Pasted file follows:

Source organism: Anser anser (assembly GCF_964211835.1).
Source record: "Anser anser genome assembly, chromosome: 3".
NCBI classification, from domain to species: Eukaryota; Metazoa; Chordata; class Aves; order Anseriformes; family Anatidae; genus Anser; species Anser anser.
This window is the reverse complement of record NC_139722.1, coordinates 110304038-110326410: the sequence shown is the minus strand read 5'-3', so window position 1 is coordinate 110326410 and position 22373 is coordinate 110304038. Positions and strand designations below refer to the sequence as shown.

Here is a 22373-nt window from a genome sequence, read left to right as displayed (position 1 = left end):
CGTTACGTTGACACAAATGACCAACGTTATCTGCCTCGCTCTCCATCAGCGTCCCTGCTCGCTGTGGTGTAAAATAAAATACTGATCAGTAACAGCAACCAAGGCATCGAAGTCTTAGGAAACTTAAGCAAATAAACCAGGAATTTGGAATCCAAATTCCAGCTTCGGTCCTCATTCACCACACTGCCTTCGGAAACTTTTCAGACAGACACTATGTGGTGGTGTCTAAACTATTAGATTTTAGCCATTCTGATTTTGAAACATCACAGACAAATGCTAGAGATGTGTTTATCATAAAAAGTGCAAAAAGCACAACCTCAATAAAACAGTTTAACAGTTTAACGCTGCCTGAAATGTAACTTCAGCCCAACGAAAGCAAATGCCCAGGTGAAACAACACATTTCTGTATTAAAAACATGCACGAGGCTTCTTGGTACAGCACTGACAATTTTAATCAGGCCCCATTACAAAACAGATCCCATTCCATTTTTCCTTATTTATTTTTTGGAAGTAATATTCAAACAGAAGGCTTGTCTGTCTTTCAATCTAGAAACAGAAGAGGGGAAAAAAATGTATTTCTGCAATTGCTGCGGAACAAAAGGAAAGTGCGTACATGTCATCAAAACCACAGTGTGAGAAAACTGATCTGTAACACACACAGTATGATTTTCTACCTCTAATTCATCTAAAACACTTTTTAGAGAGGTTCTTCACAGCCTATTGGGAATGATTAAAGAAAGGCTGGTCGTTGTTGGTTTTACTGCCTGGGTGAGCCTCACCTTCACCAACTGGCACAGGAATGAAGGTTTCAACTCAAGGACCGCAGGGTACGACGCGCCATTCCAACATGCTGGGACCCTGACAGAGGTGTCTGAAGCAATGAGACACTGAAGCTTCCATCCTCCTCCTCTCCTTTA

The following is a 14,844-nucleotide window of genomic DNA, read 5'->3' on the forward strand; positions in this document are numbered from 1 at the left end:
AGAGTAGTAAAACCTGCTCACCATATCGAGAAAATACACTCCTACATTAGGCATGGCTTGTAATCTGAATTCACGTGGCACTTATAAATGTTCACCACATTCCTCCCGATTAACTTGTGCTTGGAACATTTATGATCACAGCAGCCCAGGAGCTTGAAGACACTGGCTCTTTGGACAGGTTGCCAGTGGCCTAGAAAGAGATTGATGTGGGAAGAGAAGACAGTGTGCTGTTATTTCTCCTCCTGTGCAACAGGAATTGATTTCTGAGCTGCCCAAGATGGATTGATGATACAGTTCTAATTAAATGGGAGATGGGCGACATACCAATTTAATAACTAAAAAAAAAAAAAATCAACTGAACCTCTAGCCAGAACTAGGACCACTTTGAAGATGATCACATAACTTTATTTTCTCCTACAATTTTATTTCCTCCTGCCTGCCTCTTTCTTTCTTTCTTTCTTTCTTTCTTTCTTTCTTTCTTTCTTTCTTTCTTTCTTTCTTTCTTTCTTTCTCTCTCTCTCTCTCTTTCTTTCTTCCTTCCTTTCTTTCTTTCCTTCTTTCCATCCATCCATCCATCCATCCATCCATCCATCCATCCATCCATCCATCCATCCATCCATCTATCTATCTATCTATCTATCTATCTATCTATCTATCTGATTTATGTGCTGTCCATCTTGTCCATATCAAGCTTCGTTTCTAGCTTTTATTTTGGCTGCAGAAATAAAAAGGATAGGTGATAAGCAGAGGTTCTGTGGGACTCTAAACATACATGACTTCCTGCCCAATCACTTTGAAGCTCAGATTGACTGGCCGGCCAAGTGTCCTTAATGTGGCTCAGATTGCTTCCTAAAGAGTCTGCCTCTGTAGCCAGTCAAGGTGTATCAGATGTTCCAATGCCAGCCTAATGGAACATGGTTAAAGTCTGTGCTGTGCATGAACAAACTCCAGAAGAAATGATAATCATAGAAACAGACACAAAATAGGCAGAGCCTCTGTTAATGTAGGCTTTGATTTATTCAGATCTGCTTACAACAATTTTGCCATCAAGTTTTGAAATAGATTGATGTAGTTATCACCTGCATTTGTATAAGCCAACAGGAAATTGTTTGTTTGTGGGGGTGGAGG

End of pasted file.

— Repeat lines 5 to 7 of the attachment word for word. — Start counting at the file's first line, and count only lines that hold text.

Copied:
Here is a 22373-nt window from a genome sequence, read left to right as displayed (position 1 = left end):
CGTTACGTTGACACAAATGACCAACGTTATCTGCCTCGCTCTCCATCAGCGTCCCTGCTCGCTGTGGTGTAAAATAAAATACTGATCAGTAACAGCAACCAAGGCATCGAAGTCTTAGGAAACTTAAGCAAATAAACCAGGAATTTGGAATCCAAATTCCAGCTTCGGTCCTCATTCACCACACTGCCTTCGGAAACTTTTCAGACAGACACTATGTGGTGGTGTCTAAACTATTAGATTTTAGCCATTCTGATTTTGAAACATCACAGACAAATGCTAGAGATGTGTTTATCATAAAAAGTGCAAAAAGCACAACCTCAATAAAACAGTTTAACAGTTTAACGCTGCCTGAAATGTAACTTCAGCCCAACGAAAGCAAATGCCCAGGTGAAACAACACATTTCTGTATTAAAAACATGCACGAGGCTTCTTGGTACAGCACTGACAATTTTAATCAGGCCCCATTACAAAACAGATCCCATTCCATTTTTCCTTATTTATTTTTTGGAAGTAATATTCAAACAGAAGGCTTGTCTGTCTTTCAATCTAGAAACAGAAGAGGGGAAAAAAATGTATTTCTGCAATTGCTGCGGAACAAAAGGAAAGTGCGTACATGTCATCAAAACCACAGTGTGAGAAAACTGATCTGTAACACACACAGTATGATTTTCTACCTCTAATTCATCTAAAACACTTTTTAGAGAGGTTCTTCACAGCCTATTGGGAATGATTAAAGAAAGGCTGGTCGTTGTTGGTTTTACTGCCTGGGTGAGCCTCACCTTCACCAACTGGCACAGGAATGAAGGTTTCAACTCAAGGACCGCAGGGTACGACGCGCCATTCCAACATGCTGGGACCCTGACAGAGGTGTCTGAAGCAATGAGACACTGAAGCTTCCATCCTCCTCCTCTCCTTTA

The following is a 14,844-nucleotide window of genomic DNA, read 5'->3' on the forward strand; positions in this document are numbered from 1 at the left end: